The key in this controversy, of course, is the California School Board’s centralized system for approving — and amending, if they don’t approve — textbooks, and the fact that there are only nine major textbook companies in the US. So the decisions made by these companies and this school board affect textbook materials all over the US; the decisions are made on six-year cycles, so failing to get something fixed in this cycle means a half-decade before you can try again. As you might imagine from the title of the panel, there has been some controversy recently over coverage of Hinduism and India in these materials According to Bajpai, there are five key areas.

  1. Aryan Invasion Theory: rather than being presented as one theory, it’s being presented as established fact, and it colors the rest of the history of India and Hinduism7
  2. Caste system: overemphasized in discussions of Hinduism, and presentations focus on “untouchable” castes, overstating their poverty and oppression.8
  3. Treatment of women: there wasn’t a lot of elaboration on what was objectionable, but I’m guessing it has something to do with sati or purdah.9
  4. Hinduism: There were three issues here, as I count it. First, the question of whether Hinduism is monotheistic or polytheistic (with the presumption on all sides, apparently, that monotheistic is better). Second, the inappropriate comparisons made between Hinduism and other traditions, especially the portrayal of Buddhism as an “improvement” or “replacement” for Hinduism.10 Third, drawing the portrayal of Hinduism from the writings of Western academics instead of actual practice by believers, and correction of outright errors.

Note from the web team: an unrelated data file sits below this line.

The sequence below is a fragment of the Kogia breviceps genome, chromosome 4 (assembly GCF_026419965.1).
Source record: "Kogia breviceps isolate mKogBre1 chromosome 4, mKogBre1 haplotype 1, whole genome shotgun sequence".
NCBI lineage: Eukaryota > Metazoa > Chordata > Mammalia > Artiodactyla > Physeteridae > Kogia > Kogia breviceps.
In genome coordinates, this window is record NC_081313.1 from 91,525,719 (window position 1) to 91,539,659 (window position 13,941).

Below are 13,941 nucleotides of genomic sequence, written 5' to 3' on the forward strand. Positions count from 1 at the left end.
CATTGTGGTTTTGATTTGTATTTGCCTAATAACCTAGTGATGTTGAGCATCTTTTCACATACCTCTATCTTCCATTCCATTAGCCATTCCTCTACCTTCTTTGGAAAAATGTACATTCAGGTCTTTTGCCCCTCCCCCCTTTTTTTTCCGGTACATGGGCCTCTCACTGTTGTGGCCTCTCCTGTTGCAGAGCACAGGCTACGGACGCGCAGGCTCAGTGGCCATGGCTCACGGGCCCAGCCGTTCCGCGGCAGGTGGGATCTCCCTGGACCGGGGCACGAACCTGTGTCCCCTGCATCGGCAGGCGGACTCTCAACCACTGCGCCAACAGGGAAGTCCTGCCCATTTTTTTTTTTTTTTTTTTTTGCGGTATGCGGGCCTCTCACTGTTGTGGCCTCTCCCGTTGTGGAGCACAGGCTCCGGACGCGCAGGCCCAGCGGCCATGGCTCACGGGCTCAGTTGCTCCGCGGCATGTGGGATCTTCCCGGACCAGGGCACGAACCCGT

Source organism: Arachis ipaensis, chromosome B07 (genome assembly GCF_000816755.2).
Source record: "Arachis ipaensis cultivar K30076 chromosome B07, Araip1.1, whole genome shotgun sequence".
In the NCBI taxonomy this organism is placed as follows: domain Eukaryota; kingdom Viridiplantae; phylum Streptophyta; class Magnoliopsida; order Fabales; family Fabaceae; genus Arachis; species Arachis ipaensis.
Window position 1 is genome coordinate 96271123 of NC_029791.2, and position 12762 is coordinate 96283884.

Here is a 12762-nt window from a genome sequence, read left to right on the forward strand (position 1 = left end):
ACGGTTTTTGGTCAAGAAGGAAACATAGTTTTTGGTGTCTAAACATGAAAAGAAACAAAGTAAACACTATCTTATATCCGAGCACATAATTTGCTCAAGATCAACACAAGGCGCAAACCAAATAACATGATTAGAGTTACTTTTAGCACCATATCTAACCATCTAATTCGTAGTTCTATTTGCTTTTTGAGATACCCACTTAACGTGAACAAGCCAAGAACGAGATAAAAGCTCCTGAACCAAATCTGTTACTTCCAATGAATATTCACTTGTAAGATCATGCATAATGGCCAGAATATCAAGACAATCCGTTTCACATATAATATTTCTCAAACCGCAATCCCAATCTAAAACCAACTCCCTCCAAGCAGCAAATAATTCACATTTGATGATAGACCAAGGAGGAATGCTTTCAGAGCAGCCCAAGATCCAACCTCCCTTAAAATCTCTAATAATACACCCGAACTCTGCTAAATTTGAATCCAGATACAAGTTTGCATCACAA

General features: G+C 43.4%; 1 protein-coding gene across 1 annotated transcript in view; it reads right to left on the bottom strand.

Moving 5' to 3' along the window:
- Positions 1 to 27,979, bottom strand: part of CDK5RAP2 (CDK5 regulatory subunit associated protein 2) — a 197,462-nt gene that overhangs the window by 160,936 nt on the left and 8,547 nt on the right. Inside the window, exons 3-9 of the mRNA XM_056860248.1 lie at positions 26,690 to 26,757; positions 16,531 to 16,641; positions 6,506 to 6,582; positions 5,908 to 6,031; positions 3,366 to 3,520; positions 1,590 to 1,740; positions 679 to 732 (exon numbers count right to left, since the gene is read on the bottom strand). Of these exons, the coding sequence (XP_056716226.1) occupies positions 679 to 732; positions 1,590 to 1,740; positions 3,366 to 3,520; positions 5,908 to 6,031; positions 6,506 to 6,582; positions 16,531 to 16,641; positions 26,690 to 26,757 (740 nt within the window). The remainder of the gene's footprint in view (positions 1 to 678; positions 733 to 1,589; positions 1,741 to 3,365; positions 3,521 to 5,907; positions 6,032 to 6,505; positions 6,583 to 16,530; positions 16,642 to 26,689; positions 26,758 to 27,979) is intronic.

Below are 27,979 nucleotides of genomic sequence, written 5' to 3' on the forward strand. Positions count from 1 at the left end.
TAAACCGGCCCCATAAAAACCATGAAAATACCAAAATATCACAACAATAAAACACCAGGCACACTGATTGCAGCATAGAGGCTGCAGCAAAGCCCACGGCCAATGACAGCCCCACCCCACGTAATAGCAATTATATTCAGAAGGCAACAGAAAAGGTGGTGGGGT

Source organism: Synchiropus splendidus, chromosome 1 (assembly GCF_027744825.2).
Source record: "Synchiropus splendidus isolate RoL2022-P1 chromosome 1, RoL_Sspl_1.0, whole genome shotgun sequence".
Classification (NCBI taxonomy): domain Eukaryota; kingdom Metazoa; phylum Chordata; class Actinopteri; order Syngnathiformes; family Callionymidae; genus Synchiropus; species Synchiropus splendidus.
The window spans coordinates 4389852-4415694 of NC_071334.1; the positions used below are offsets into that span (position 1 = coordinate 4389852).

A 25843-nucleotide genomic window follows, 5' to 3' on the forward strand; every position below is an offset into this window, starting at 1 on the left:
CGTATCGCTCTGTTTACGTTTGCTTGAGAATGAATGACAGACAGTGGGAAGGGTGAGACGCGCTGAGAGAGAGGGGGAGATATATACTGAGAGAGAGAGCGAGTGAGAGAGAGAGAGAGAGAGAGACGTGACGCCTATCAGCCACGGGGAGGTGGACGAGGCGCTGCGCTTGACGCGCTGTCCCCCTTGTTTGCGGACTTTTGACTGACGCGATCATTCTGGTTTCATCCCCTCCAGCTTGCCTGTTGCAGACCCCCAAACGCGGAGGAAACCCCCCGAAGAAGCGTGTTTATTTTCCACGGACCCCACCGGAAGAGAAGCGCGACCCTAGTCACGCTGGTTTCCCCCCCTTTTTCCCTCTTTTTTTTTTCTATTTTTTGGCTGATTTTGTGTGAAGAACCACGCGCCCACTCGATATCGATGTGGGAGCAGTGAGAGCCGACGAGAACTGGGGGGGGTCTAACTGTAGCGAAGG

5. Finally was a point which Bajpai referred to as the “Personality of India,” the idea that there is a continuity of culture, and an essence of India which extends into the past, marked by certain key words and practices. The editor of HT highlighted the tradition of gurus and the scriptural tradition in a similar light.

Both men went into some detail about the challenge-edit process in California, and how it was handled unfairly and haphazardly in this case. Bajpai was given little notice when he was called to present his case, and he was put up against linguist Michael Witzel as an “opposition” expert, something rarely done in these discussions. In the end, about three quarters of the Hindu community edits were accepted, enough to be evidence of progress, but the key issues remained unsatisfactory, according to these panelists. There were several mentions of the success Jewish groups have had with the textbook process, including a 100% acceptance rate for edits in the last round and a “sensitive” handling of key issues.11